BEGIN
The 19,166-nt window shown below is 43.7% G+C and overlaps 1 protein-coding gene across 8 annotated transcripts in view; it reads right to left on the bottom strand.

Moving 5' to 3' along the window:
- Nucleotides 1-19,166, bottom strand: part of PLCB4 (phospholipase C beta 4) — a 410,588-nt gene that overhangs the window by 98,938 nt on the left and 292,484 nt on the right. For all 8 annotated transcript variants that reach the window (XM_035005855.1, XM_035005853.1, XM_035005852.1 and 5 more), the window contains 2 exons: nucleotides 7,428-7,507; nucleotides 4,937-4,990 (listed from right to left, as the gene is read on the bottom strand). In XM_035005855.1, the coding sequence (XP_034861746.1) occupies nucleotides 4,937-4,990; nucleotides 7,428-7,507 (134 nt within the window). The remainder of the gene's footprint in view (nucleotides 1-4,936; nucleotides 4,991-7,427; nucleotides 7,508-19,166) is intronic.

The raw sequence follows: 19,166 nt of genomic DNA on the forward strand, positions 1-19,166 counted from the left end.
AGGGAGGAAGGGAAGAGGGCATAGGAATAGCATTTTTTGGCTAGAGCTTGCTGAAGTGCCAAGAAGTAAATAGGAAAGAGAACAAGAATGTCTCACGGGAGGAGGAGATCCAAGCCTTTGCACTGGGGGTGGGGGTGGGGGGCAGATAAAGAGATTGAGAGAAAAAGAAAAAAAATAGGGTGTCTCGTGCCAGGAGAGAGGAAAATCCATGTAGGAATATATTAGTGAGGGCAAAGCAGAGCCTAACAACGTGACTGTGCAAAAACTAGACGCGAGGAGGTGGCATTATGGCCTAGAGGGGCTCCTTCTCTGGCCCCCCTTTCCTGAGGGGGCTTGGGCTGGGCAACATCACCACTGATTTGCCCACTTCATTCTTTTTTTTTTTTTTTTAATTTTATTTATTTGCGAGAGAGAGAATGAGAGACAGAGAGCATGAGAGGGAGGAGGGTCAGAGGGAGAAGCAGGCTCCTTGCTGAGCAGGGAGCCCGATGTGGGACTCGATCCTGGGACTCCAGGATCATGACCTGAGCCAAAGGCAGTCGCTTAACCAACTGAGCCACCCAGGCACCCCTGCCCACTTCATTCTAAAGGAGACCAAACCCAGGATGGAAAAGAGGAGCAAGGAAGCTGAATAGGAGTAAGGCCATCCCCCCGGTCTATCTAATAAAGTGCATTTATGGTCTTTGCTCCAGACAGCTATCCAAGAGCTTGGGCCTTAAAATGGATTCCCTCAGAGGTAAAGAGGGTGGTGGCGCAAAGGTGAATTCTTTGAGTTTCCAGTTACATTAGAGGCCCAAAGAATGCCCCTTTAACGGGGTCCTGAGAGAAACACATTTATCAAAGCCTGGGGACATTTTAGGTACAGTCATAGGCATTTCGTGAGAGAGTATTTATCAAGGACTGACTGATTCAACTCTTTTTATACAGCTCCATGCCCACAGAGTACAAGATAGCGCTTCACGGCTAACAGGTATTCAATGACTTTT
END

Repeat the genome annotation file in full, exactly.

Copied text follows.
The 19,166-nt window shown below is 43.7% G+C and overlaps 1 protein-coding gene across 8 annotated transcripts in view; it reads right to left on the bottom strand.

Moving 5' to 3' along the window:
- Nucleotides 1-19,166, bottom strand: part of PLCB4 (phospholipase C beta 4) — a 410,588-nt gene that overhangs the window by 98,938 nt on the left and 292,484 nt on the right. For all 8 annotated transcript variants that reach the window (XM_035005855.1, XM_035005853.1, XM_035005852.1 and 5 more), the window contains 2 exons: nucleotides 7,428-7,507; nucleotides 4,937-4,990 (listed from right to left, as the gene is read on the bottom strand). In XM_035005855.1, the coding sequence (XP_034861746.1) occupies nucleotides 4,937-4,990; nucleotides 7,428-7,507 (134 nt within the window). The remainder of the gene's footprint in view (nucleotides 1-4,936; nucleotides 4,991-7,427; nucleotides 7,508-19,166) is intronic.

The raw sequence follows: 19,166 nt of genomic DNA on the forward strand, positions 1-19,166 counted from the left end.
AGGGAGGAAGGGAAGAGGGCATAGGAATAGCATTTTTTGGCTAGAGCTTGCTGAAGTGCCAAGAAGTAAATAGGAAAGAGAACAAGAATGTCTCACGGGAGGAGGAGATCCAAGCCTTTGCACTGGGGGTGGGGGTGGGGGGCAGATAAAGAGATTGAGAGAAAAAGAAAAAAAATAGGGTGTCTCGTGCCAGGAGAGAGGAAAATCCATGTAGGAATATATTAGTGAGGGCAAAGCAGAGCCTAACAACGTGACTGTGCAAAAACTAGACGCGAGGAGGTGGCATTATGGCCTAGAGGGGCTCCTTCTCTGGCCCCCCTTTCCTGAGGGGGCTTGGGCTGGGCAACATCACCACTGATTTGCCCACTTCATTCTTTTTTTTTTTTTTTTAATTTTATTTATTTGCGAGAGAGAGAATGAGAGACAGAGAGCATGAGAGGGAGGAGGGTCAGAGGGAGAAGCAGGCTCCTTGCTGAGCAGGGAGCCCGATGTGGGACTCGATCCTGGGACTCCAGGATCATGACCTGAGCCAAAGGCAGTCGCTTAACCAACTGAGCCACCCAGGCACCCCTGCCCACTTCATTCTAAAGGAGACCAAACCCAGGATGGAAAAGAGGAGCAAGGAAGCTGAATAGGAGTAAGGCCATCCCCCCGGTCTATCTAATAAAGTGCATTTATGGTCTTTGCTCCAGACAGCTATCCAAGAGCTTGGGCCTTAAAATGGATTCCCTCAGAGGTAAAGAGGGTGGTGGCGCAAAGGTGAATTCTTTGAGTTTCCAGTTACATTAGAGGCCCAAAGAATGCCCCTTTAACGGGGTCCTGAGAGAAACACATTTATCAAAGCCTGGGGACATTTTAGGTACAGTCATAGGCATTTCGTGAGAGAGTATTTATCAAGGACTGACTGATTCAACTCTTTTTATACAGCTCCATGCCCACAGAGTACAAGATAGCGCTTCACGGCTAACAGGTATTCAATGACTTTT